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"House and Senate negotiators bargaining over a new farm bill have reduced funding for a key school lunch program for poor children abroad and agreed to sharply expand nutrition programs for low-income families and children in the United States."
Washington Post, May 6, 2008
"How can the world's hungriest schoolchildren be denied meals while the farm bill being debated in a House-Senate conference provides millions in subsidies for wealthy farmers? That's what Congress proposes. In all fairness, it should not become law."
Former Senators Robert Dole and George McGovern, Washington Post, May 6, 2008

No one would criticize Congress for doing more to help poor children in the United States, but at the expense of even poorer children overseas? Apparently farm bill negotiators have decided that they must cut nearly $800 million over 5 years from a program that provides school lunches for poor children in developing countries in order to increase funding for nutrition programs for American children. But as the congressional sponsors of the program noted yesterday in the Washington Post, the money could easily be found elsewhere with just a little political will. A few examples of the egregious excesses in the farm bill include:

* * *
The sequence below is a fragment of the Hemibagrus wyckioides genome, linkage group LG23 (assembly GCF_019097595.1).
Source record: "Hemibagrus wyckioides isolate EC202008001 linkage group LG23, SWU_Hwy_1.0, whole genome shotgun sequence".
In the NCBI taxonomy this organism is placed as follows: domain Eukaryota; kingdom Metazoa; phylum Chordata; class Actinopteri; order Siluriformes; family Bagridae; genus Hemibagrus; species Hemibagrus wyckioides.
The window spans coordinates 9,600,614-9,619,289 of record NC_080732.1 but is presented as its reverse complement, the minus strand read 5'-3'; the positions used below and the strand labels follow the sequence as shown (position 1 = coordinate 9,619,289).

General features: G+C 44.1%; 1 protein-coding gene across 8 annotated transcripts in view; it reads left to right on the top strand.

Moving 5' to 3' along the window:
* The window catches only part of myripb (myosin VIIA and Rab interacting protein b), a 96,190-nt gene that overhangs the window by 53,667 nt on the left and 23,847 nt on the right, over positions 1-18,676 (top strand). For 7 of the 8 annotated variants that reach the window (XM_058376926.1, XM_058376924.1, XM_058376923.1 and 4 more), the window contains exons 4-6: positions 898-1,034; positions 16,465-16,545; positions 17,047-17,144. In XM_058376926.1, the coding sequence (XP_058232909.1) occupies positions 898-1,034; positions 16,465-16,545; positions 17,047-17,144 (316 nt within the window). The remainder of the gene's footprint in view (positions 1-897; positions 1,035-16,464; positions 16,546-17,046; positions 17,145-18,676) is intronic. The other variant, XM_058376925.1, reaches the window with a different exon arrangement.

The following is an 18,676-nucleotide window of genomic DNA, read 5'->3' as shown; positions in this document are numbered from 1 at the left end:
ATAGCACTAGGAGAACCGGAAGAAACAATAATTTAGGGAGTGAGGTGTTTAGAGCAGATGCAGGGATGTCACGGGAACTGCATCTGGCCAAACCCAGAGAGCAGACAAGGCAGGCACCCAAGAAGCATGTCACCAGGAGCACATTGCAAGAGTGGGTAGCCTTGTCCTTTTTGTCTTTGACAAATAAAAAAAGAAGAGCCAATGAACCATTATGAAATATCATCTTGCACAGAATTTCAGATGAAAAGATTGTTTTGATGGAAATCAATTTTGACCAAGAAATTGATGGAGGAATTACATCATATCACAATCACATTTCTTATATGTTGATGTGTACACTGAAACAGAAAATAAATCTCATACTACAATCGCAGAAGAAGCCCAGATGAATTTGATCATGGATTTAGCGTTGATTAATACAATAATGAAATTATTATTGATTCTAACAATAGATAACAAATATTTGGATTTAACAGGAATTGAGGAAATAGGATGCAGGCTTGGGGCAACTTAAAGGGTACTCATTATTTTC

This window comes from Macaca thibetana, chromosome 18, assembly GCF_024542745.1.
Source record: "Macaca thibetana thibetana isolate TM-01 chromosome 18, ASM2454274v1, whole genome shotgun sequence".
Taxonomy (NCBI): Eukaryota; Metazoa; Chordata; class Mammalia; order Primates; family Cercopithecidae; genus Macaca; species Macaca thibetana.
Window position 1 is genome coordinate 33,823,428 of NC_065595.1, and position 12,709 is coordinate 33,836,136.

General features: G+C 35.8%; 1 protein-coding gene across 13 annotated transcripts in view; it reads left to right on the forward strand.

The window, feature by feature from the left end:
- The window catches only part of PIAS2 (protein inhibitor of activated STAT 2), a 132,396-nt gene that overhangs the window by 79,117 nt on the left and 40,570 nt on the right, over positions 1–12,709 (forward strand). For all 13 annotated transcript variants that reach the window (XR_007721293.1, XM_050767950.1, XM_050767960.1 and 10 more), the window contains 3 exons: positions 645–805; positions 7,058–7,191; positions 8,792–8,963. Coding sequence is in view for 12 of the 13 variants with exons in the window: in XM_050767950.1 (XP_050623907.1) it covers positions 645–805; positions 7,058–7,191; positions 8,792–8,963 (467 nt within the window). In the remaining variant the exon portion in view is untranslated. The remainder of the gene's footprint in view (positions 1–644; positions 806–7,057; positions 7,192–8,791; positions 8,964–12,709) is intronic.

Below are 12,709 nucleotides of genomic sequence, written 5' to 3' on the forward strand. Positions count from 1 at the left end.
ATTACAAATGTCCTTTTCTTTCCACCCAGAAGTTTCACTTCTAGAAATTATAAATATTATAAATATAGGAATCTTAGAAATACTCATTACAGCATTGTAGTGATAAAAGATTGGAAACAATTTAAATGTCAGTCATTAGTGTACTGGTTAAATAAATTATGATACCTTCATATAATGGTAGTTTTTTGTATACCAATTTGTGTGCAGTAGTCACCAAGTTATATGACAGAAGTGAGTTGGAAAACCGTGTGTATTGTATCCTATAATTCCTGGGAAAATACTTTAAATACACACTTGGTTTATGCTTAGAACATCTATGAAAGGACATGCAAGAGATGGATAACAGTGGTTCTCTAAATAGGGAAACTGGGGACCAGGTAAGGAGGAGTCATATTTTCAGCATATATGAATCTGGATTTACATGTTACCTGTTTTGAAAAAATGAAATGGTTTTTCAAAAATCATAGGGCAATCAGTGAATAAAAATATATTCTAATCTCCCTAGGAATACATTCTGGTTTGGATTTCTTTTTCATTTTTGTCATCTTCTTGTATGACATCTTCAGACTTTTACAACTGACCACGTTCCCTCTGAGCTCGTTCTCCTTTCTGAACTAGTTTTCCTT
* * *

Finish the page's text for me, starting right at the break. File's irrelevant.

• Millions that might be saved by capping the adjusted income level at which farmers can collect subsidies at well under the nearly $1 million that has been proposed (income after expenses).
  • The failure to fix the rules so that farmers cannot game the system by collecting subsidies and then selling commodities later when prices rise above the subsidy-linked price floor.

Finally, as much as $5 billion annually could be saved by eliminating the so-called direct payments that are paid out every year, no matter how high prices go. A version of these payments was originally created in the 1996 farm bill when the intent was to bolster farm incomes as part of a reform to gradually reduce production-distorting subsidies (for more on this, see my book, Delivering on Doha: Farm Trade and the Poor) The administration has continued to support inclusion of the direct payments because they are "non-distorting." But it is now clear that Congress has no interest in reform and, in today's market, the payments are a pure windfall for farmers already reaping the benefits of historically high prices. They should be eliminated.

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CGD blog posts reflect the views of the authors drawing on prior research and experience in their areas of expertise. CGD does not take institutional positions.